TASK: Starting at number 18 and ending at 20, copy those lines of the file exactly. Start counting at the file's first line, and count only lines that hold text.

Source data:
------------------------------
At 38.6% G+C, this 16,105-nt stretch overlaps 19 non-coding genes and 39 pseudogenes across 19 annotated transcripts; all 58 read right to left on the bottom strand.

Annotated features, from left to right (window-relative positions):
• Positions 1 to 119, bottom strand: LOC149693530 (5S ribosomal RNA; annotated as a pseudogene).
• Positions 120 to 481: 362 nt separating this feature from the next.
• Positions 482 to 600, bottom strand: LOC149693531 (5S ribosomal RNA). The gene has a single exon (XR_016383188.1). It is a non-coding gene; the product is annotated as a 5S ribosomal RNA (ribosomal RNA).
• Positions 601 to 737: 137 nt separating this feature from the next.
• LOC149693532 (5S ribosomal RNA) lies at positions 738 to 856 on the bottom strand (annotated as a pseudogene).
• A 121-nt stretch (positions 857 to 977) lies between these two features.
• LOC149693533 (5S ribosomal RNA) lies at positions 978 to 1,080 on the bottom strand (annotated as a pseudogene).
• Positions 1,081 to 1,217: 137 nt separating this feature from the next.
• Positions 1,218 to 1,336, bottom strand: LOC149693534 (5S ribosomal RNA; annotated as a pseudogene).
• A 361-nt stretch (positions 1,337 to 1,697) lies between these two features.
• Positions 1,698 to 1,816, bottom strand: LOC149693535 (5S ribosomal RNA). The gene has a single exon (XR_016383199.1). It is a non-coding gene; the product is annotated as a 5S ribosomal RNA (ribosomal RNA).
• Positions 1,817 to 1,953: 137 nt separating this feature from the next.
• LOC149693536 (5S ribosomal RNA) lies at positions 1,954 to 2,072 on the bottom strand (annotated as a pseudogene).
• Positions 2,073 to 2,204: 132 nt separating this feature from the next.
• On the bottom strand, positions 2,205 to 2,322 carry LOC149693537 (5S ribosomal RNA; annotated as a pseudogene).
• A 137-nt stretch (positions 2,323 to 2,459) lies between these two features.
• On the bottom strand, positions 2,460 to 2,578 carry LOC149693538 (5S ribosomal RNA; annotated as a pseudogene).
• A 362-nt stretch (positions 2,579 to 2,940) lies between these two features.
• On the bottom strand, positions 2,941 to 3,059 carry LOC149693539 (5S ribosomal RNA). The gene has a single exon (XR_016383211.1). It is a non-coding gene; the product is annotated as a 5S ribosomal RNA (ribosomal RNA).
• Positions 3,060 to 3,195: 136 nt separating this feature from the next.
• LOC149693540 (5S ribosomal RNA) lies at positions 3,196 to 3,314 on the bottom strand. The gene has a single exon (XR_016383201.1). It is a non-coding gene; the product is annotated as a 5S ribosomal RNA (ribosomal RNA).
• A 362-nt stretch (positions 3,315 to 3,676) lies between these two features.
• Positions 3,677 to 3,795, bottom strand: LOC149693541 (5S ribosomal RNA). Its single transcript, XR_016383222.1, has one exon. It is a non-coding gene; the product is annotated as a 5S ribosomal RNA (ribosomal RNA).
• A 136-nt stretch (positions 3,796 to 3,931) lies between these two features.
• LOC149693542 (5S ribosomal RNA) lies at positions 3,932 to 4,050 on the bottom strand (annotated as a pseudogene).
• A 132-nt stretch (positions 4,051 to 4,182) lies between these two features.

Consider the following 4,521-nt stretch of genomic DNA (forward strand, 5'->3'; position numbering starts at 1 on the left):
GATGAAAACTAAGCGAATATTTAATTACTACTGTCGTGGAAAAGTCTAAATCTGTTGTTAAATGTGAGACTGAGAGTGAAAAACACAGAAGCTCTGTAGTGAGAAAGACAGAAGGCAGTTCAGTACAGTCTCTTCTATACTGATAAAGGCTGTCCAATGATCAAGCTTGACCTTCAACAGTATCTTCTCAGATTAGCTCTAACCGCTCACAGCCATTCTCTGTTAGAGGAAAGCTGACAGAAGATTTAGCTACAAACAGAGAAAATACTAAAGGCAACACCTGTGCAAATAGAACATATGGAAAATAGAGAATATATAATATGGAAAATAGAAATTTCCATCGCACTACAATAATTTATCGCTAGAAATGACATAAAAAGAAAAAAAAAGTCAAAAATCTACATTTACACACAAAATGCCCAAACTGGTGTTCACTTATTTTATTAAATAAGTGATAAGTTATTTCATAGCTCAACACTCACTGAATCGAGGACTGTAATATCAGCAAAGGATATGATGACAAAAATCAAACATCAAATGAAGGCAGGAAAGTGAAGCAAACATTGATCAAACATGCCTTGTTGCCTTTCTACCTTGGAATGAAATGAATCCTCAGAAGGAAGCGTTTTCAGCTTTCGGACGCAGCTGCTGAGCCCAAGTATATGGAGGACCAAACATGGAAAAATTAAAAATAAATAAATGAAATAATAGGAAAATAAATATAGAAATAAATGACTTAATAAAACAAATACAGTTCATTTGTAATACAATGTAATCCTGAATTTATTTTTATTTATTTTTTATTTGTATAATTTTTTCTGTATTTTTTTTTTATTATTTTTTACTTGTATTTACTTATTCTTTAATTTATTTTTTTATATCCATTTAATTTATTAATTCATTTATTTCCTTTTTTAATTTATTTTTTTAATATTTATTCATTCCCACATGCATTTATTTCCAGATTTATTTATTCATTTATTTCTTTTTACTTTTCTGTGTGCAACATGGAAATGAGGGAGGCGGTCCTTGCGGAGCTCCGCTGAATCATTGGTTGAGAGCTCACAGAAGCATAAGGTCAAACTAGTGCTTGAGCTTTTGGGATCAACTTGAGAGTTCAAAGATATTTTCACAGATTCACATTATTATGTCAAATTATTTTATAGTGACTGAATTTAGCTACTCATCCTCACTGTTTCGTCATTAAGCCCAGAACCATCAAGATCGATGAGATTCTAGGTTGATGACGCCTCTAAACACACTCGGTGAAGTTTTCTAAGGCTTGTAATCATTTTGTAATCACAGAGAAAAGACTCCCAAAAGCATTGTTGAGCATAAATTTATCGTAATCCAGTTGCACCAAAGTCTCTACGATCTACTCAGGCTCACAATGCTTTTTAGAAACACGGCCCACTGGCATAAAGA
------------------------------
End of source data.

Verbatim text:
• A 137-nt stretch (positions 2,323 to 2,459) lies between these two features.
• On the bottom strand, positions 2,460 to 2,578 carry LOC149693538 (5S ribosomal RNA; annotated as a pseudogene).
• A 362-nt stretch (positions 2,579 to 2,940) lies between these two features.